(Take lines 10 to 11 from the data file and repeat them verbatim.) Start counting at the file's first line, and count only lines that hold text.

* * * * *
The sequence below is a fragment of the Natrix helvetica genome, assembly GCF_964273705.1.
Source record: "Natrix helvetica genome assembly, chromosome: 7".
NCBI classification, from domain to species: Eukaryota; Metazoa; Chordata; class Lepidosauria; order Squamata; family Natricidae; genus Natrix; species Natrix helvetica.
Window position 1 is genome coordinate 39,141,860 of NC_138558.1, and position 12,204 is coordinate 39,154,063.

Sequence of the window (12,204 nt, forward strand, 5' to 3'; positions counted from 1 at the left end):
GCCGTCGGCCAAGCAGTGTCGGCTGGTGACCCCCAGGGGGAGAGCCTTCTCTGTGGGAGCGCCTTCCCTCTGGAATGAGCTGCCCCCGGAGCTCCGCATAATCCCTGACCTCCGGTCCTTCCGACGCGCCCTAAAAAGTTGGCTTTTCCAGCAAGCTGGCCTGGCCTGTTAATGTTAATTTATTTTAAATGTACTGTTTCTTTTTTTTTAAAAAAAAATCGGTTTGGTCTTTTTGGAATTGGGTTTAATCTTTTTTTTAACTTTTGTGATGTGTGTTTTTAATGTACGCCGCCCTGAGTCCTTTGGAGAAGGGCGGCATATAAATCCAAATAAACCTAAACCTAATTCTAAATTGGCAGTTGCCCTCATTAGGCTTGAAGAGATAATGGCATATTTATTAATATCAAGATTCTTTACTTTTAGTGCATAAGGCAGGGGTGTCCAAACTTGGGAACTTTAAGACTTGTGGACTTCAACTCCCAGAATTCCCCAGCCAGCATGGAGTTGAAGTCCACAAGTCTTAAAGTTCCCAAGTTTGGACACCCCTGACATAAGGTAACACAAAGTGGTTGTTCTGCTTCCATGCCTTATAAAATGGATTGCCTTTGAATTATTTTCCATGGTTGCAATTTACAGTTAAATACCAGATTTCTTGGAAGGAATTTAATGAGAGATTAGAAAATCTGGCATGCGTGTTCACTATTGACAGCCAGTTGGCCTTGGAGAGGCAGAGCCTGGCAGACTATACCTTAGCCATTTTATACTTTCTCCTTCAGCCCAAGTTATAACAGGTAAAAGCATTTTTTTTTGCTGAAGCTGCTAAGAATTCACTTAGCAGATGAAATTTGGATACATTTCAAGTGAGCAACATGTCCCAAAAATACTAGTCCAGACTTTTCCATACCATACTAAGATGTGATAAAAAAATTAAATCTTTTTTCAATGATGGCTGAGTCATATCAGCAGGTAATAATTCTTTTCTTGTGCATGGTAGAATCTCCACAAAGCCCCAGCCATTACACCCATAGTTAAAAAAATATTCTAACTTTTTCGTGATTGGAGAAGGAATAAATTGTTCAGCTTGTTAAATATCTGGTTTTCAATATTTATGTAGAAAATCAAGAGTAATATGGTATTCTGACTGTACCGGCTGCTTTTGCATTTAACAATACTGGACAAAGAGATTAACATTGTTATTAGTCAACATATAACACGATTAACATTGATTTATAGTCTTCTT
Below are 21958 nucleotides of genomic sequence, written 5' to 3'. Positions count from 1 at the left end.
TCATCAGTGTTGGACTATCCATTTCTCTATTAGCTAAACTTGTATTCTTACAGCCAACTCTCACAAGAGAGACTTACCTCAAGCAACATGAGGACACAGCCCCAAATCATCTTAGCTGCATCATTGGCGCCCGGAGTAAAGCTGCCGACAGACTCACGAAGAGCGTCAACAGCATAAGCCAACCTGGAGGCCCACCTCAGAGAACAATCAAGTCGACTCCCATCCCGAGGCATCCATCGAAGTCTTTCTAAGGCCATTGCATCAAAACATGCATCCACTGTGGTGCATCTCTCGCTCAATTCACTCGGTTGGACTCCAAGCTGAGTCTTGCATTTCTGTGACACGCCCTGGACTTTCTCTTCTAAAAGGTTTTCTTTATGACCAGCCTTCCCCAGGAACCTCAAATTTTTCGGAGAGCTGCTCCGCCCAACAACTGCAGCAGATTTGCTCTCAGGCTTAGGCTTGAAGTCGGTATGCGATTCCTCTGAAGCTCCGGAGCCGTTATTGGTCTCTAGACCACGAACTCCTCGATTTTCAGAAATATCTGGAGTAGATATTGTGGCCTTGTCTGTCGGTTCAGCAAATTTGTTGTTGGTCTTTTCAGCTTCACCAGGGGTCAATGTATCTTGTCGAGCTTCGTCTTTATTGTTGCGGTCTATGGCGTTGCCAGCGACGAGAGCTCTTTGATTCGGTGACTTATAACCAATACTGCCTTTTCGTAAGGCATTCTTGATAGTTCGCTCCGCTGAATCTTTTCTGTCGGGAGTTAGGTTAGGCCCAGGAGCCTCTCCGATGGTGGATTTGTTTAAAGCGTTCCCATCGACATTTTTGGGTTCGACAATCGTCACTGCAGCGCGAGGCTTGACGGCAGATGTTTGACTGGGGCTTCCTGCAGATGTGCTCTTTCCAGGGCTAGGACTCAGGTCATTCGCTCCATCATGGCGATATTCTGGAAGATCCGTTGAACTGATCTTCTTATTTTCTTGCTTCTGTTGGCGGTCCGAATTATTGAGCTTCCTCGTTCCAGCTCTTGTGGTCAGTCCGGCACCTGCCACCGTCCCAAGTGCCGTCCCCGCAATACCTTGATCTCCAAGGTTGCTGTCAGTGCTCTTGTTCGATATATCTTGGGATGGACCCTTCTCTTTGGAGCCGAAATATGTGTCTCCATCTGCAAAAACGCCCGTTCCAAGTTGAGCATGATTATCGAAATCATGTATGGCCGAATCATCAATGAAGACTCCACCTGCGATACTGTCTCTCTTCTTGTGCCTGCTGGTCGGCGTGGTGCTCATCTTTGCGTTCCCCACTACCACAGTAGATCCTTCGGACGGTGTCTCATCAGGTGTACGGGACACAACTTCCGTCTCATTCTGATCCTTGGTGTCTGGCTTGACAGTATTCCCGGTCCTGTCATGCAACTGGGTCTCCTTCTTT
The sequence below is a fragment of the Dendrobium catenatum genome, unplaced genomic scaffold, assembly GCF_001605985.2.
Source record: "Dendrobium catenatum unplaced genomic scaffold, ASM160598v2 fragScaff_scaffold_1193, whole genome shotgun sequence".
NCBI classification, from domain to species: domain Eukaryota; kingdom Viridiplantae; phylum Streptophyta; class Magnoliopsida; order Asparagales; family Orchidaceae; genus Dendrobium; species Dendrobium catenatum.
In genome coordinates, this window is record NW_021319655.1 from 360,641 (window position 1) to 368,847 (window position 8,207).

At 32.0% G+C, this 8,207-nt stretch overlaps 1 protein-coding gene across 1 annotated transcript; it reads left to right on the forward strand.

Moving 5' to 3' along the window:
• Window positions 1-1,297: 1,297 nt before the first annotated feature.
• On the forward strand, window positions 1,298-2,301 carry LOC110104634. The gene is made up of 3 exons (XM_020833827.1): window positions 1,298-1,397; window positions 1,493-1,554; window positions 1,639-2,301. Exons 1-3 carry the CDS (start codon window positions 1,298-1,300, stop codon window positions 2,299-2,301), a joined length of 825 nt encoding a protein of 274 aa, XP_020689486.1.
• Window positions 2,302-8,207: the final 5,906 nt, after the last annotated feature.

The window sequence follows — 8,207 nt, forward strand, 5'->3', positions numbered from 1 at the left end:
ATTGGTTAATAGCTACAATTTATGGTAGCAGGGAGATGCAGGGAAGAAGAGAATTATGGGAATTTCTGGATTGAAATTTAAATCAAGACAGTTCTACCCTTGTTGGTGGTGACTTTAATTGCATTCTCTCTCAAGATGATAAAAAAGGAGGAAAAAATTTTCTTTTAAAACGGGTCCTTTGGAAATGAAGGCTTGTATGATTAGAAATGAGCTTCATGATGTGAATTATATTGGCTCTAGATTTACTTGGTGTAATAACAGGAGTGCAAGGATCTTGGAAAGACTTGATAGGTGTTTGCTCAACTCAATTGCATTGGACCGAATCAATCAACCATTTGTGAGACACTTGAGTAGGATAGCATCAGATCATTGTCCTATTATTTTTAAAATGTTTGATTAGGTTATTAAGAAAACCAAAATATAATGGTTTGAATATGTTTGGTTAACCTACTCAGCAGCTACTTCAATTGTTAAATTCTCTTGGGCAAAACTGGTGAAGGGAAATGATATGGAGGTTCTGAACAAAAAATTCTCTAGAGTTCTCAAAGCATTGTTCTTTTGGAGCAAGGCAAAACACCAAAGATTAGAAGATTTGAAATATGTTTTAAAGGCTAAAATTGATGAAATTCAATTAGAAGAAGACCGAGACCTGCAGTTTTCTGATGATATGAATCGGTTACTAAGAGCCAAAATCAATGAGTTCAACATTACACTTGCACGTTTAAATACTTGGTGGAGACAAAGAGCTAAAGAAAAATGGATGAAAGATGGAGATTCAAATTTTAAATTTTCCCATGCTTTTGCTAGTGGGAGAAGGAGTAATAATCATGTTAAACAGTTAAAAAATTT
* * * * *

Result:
Source record: "Dendrobium catenatum unplaced genomic scaffold, ASM160598v2 fragScaff_scaffold_1193, whole genome shotgun sequence".
NCBI classification, from domain to species: domain Eukaryota; kingdom Viridiplantae; phylum Streptophyta; class Magnoliopsida; order Asparagales; family Orchidaceae; genus Dendrobium; species Dendrobium catenatum.